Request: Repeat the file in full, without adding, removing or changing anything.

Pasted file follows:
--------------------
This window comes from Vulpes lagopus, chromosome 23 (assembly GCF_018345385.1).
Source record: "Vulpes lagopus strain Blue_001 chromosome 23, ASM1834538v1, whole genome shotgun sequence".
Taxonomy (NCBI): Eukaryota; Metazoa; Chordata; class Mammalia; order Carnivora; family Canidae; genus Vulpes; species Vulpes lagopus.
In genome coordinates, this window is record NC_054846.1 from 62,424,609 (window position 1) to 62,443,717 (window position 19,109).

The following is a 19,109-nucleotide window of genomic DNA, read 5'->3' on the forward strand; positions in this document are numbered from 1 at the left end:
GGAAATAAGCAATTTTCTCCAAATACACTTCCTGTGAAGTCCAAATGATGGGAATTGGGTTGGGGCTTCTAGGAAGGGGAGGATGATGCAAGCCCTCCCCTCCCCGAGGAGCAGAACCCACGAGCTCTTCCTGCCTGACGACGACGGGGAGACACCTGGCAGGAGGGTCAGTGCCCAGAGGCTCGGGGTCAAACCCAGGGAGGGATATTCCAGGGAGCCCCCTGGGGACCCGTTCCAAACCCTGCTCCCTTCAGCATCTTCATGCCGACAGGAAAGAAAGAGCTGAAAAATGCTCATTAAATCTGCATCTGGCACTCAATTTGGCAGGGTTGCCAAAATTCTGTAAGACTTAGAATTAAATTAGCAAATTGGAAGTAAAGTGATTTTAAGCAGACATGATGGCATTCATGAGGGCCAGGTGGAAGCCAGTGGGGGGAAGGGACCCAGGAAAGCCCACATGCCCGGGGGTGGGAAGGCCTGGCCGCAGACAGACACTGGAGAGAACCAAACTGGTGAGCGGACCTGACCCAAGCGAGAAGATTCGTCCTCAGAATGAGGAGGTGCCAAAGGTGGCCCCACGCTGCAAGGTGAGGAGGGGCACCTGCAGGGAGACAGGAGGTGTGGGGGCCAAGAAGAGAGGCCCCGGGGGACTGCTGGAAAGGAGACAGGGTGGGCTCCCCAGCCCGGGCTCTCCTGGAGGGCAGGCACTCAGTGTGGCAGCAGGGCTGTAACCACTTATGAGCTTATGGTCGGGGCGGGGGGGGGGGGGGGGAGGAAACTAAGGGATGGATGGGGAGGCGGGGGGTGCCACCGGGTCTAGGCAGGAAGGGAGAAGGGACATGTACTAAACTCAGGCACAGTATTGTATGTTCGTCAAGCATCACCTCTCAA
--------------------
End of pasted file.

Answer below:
This window comes from Vulpes lagopus, chromosome 23 (assembly GCF_018345385.1).
Source record: "Vulpes lagopus strain Blue_001 chromosome 23, ASM1834538v1, whole genome shotgun sequence".
Taxonomy (NCBI): Eukaryota; Metazoa; Chordata; class Mammalia; order Carnivora; family Canidae; genus Vulpes; species Vulpes lagopus.
In genome coordinates, this window is record NC_054846.1 from 62,424,609 (window position 1) to 62,443,717 (window position 19,109).

The following is a 19,109-nucleotide window of genomic DNA, read 5'->3' on the forward strand; positions in this document are numbered from 1 at the left end:
GGAAATAAGCAATTTTCTCCAAATACACTTCCTGTGAAGTCCAAATGATGGGAATTGGGTTGGGGCTTCTAGGAAGGGGAGGATGATGCAAGCCCTCCCCTCCCCGAGGAGCAGAACCCACGAGCTCTTCCTGCCTGACGACGACGGGGAGACACCTGGCAGGAGGGTCAGTGCCCAGAGGCTCGGGGTCAAACCCAGGGAGGGATATTCCAGGGAGCCCCCTGGGGACCCGTTCCAAACCCTGCTCCCTTCAGCATCTTCATGCCGACAGGAAAGAAAGAGCTGAAAAATGCTCATTAAATCTGCATCTGGCACTCAATTTGGCAGGGTTGCCAAAATTCTGTAAGACTTAGAATTAAATTAGCAAATTGGAAGTAAAGTGATTTTAAGCAGACATGATGGCATTCATGAGGGCCAGGTGGAAGCCAGTGGGGGGAAGGGACCCAGGAAAGCCCACATGCCCGGGGGTGGGAAGGCCTGGCCGCAGACAGACACTGGAGAGAACCAAACTGGTGAGCGGACCTGACCCAAGCGAGAAGATTCGTCCTCAGAATGAGGAGGTGCCAAAGGTGGCCCCACGCTGCAAGGTGAGGAGGGGCACCTGCAGGGAGACAGGAGGTGTGGGGGCCAAGAAGAGAGGCCCCGGGGGACTGCTGGAAAGGAGACAGGGTGGGCTCCCCAGCCCGGGCTCTCCTGGAGGGCAGGCACTCAGTGTGGCAGCAGGGCTGTAACCACTTATGAGCTTATGGTCGGGGCGGGGGGGGGGGGGGGGAGGAAACTAAGGGATGGATGGGGAGGCGGGGGGTGCCACCGGGTCTAGGCAGGAAGGGAGAAGGGACATGTACTAAACTCAGGCACAGTATTGTATGTTCGTCAAGCATCACCTCTCAA